I previously discussed the new Storage Tiering feature introduced with VMware View 4.5, and provided high level guidance on how to calculate storage consumption based on use of Replica Disks located in a single datastore. What I haven’t explained is how all this happen from a file level perspective in the data stores. VMware Linked Cloning technology is still seen as a dark art by many. So, let’s recapitulate how it works, but now with VMware View 4.5 as some changes apply.
The administrator first creates what is called the Parent VM or Master Image. This is a virtual machine running Windows 7 or XP customised with recommendations for virtual environments. See VMware View Optimization Guide for Windows 7 (VMware) or Mastering VDI Templates updated for Windows7 and PCoIP (my blog).
After a Parent VM is assigned to a Desktop Pool a clone (Thin Size) of this VM is created. This Thin clone is called Replica. In VMware View 4 this VM was created in each datastore hosting virtual desktops for the Desktop Pool. In VMware View 4.5 the administrator has the ability to specify a single datastore to hold the replica for an entire vSphere cluster. I think it is better to demonstrated in a picture.
After the replica is created VMware View start creating Linked Clones. The linked clone (LC) is an empty disk that will grow overtime according to block changes requested by the Windows GuestOS. This disk is also called Delta disk because it accumulates all delta changes, and can grow to a maximum size of the Parent VM. This replica disk is read-only and used as primary disk. The writes and/or block changes are written/read from and the Delta disk.
It is a recommended practice to allocate Tier 1 storage such as SSD drives to host the replica as all virtual desktops in the cluster will be using a single read-only VMDK file as their base image. This could drive huge amount of IOPS from a single LUN and need to be carefully calculated.
The Disposable Disk
VMware View also creates an optional disposable disk for each virtual desktop. This disposable disk contains temporary files that are deleted when the virtual desktop is powered off. The files on the disposable disk are: the pagefile, windows system temporary files and VMware log files.
User temporary files are kept on the persistent disk, and this may include files written to %USERPROFILE%\AppData\Local\Temp or Internet Temporary Files. These are the temporary files that can grow very fast and consume disk space form the Persistent Disk (will talk next). If deleting user temporary files when the machine is powered off is not an issue in you deployment, I recommend changing the path for those files to point to the disposable disk.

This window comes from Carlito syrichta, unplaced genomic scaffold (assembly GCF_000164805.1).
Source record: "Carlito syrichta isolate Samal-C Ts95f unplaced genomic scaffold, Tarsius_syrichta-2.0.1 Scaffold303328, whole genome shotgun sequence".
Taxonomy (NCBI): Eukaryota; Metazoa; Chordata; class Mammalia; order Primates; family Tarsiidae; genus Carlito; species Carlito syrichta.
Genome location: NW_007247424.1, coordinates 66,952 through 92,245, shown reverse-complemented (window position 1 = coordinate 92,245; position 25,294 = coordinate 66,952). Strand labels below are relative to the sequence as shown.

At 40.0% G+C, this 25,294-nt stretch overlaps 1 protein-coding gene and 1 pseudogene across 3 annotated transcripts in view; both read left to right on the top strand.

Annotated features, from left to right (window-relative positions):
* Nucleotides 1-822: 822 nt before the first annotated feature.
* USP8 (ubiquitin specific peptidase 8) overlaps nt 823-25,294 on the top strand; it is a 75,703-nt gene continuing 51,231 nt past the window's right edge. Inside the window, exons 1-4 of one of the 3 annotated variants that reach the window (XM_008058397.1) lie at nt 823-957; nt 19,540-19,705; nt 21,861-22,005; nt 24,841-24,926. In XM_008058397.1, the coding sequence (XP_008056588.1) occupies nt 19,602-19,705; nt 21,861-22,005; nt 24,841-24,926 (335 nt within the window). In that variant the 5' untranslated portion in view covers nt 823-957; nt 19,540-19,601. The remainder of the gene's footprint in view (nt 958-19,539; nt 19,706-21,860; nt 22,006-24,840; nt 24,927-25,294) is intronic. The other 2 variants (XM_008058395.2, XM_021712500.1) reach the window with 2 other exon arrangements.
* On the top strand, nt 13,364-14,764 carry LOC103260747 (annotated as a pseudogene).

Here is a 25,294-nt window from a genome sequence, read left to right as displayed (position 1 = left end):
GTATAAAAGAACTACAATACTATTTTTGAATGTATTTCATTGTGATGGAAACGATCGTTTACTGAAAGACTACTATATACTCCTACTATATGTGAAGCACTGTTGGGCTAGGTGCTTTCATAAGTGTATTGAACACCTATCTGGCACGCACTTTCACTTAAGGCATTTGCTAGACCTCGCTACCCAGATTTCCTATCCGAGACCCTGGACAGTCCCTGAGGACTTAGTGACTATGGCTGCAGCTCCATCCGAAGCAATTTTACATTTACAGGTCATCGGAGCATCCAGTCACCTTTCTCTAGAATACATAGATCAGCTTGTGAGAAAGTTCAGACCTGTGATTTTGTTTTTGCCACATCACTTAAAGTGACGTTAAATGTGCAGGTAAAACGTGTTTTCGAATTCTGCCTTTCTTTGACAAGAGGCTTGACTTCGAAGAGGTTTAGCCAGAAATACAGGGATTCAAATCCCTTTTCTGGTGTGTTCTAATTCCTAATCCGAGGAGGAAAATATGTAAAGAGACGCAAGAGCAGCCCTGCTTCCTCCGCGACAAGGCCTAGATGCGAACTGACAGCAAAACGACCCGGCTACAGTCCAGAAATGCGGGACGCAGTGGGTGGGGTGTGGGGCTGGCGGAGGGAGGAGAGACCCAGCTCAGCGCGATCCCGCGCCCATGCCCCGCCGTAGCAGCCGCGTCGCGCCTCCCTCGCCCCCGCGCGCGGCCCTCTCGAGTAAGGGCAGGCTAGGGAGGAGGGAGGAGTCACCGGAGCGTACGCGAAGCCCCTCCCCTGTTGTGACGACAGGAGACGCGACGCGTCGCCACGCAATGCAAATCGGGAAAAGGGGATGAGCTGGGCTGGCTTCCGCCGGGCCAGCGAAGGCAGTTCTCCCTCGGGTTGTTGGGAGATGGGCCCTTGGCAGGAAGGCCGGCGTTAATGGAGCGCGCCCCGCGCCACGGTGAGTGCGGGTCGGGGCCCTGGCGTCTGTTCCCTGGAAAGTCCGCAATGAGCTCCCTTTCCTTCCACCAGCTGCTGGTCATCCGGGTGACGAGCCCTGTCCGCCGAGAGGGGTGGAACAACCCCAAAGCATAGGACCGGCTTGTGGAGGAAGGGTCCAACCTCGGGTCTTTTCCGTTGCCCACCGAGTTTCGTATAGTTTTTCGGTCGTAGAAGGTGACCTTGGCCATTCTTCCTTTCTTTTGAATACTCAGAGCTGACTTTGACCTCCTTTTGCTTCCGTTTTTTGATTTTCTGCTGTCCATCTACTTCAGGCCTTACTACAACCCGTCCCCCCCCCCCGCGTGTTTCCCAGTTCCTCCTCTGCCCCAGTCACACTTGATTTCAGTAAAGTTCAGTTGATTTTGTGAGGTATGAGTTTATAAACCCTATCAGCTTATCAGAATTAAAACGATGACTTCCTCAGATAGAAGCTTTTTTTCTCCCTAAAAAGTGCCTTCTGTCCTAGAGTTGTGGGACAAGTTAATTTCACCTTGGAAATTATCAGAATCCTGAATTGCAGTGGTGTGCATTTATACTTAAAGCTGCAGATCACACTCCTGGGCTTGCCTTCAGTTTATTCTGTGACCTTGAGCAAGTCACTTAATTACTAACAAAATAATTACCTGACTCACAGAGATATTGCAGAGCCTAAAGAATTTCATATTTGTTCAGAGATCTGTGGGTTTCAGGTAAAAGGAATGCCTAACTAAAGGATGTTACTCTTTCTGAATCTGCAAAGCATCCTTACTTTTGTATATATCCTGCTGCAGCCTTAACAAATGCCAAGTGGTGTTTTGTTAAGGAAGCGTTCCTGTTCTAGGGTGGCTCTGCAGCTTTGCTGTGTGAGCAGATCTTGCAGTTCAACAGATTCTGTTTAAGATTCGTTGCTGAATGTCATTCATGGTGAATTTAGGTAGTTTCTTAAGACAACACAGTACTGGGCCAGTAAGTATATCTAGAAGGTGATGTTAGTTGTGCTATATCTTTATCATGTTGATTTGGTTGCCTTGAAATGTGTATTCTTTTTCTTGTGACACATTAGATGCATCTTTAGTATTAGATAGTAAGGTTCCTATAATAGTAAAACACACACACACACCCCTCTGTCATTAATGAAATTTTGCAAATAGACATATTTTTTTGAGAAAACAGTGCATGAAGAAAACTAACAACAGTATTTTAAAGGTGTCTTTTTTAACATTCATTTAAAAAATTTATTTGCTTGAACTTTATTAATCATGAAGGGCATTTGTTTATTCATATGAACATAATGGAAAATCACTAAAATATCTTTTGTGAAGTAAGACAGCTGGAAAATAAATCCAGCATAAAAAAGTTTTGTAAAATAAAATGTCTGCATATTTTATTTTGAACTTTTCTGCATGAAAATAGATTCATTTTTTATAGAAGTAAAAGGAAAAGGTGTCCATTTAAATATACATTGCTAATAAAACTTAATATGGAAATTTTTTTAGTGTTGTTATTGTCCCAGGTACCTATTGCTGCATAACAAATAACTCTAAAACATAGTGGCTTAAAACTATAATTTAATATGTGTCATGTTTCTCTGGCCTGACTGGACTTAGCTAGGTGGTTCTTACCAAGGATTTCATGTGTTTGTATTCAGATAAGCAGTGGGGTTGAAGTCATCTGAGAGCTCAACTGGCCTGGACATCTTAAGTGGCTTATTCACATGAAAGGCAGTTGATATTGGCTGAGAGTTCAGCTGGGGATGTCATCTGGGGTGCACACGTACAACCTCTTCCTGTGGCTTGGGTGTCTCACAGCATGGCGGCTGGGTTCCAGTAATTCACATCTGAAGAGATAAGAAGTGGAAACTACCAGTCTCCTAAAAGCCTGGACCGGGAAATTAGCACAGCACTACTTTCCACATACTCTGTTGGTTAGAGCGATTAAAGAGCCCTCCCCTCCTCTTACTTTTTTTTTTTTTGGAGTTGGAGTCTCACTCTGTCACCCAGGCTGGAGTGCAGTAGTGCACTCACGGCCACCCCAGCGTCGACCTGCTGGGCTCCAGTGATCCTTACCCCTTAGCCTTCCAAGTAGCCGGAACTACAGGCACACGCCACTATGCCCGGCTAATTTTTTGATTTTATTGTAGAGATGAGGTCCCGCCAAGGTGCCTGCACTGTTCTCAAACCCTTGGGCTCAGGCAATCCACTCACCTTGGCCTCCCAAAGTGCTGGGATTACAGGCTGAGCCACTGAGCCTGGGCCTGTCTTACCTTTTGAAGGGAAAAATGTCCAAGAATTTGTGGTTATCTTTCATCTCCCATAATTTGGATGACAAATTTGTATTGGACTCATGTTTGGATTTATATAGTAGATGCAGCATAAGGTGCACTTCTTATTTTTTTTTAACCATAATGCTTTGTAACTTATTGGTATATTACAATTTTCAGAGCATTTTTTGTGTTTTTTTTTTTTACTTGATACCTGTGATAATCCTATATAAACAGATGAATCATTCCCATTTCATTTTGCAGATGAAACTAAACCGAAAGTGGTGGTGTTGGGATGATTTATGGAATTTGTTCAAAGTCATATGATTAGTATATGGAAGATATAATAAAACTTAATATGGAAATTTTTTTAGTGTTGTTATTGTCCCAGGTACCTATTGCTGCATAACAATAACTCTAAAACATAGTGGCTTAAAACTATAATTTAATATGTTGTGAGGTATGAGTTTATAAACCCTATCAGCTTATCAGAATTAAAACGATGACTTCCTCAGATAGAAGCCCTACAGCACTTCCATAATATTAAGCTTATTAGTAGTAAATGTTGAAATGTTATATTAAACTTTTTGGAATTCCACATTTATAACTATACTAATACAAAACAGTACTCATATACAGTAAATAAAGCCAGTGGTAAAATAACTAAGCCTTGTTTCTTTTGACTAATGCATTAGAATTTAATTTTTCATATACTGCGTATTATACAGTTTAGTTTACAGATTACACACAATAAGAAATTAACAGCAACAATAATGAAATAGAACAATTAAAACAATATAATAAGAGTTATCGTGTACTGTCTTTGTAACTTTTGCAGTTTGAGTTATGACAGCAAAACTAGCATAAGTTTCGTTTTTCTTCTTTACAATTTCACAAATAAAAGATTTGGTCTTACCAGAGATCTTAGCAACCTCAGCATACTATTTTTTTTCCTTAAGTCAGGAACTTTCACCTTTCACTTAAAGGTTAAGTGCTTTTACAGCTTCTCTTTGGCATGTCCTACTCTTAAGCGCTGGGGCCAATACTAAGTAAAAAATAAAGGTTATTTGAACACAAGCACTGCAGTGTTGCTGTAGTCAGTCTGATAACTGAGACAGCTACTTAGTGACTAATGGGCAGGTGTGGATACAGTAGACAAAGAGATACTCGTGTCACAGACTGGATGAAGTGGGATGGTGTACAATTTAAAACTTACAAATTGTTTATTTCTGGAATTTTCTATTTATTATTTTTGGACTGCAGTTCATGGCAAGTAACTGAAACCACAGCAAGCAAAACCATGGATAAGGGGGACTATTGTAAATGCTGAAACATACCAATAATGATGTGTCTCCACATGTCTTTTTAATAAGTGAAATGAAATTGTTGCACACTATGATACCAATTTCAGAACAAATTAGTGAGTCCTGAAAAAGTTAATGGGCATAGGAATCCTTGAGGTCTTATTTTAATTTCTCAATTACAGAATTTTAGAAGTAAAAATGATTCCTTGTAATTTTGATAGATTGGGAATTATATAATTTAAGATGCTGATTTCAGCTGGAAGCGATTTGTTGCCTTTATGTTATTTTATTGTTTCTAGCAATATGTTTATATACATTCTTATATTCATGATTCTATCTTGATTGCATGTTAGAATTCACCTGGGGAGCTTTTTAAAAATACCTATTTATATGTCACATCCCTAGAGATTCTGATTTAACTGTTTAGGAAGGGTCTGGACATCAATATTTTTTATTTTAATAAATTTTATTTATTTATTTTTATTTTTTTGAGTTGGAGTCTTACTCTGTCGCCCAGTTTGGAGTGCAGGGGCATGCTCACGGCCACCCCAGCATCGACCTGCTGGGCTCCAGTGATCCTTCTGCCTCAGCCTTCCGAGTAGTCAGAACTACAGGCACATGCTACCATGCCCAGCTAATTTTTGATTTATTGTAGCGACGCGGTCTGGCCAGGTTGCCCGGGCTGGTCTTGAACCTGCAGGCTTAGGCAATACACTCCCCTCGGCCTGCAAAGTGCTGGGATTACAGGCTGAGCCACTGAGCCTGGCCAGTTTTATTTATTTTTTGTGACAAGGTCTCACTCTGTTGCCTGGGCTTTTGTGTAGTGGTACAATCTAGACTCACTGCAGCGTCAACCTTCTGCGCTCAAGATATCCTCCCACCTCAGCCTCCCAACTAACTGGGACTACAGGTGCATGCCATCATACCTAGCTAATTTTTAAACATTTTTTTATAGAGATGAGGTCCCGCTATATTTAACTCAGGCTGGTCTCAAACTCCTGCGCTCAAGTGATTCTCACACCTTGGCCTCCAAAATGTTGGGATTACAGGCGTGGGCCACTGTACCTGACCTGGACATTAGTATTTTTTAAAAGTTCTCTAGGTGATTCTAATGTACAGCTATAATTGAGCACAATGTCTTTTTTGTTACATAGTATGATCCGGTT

The Persistent Disk
Persistent disk is the new name for the old UDD (User Data Disk) and maintains the same characteristics of the UDD. The user profile is redirected to this disk that now in View 4.5 can be managed, detached and attached to different virtual desktops. As a general rule if you are using roaming profiles, make sure this disk is large enough to cater for your largest roaming profile, or apply a limit to roaming profiles itself. As this disk is not going to grow overtime the space may not suffice if the profile becomes too large. This is a subject for a whole new post anyway.
The Internal Disk
The last disk created by View 4.5 that I want to talk about is the Internal Disk. This disk is tiny and is created to store the computer account password to ensure connectivity to the domain when a desktop is refreshed (I’ll discuss later in this post). Additionally, the configuration for Quickprep and Sysprep are stored in this disk.
The overview of the file structure would look similar to the diagram below. Few additional files could also be present in the VM folder such as logs, swap and suspension.
Linked Cloning Operations
I’m saving this for a next article but just as a sneak peak it is important to notice that VMware View 4.5 has changed the way provisioning, customisation, refresh and rebalance are completed. They are now smarter and more efficient.
As an example, the Refresh operation now utilises a snapshot and the information contained in the internal disk to revert back to the original state of the VM. In View 4 the refresh used to delete the whole VM, create a new linked clone and re-customise the GuestOS.
I have already published Linked Clone Operations article at http://myvirtualcloud.net/?p=1237
I would like to mention that my VDI Calculator is already configured to take all these changes in consideration when calculating storage consumption. Look for a field named Dedicated Replica Datastore and find the storage breakdown at the bottom of the page.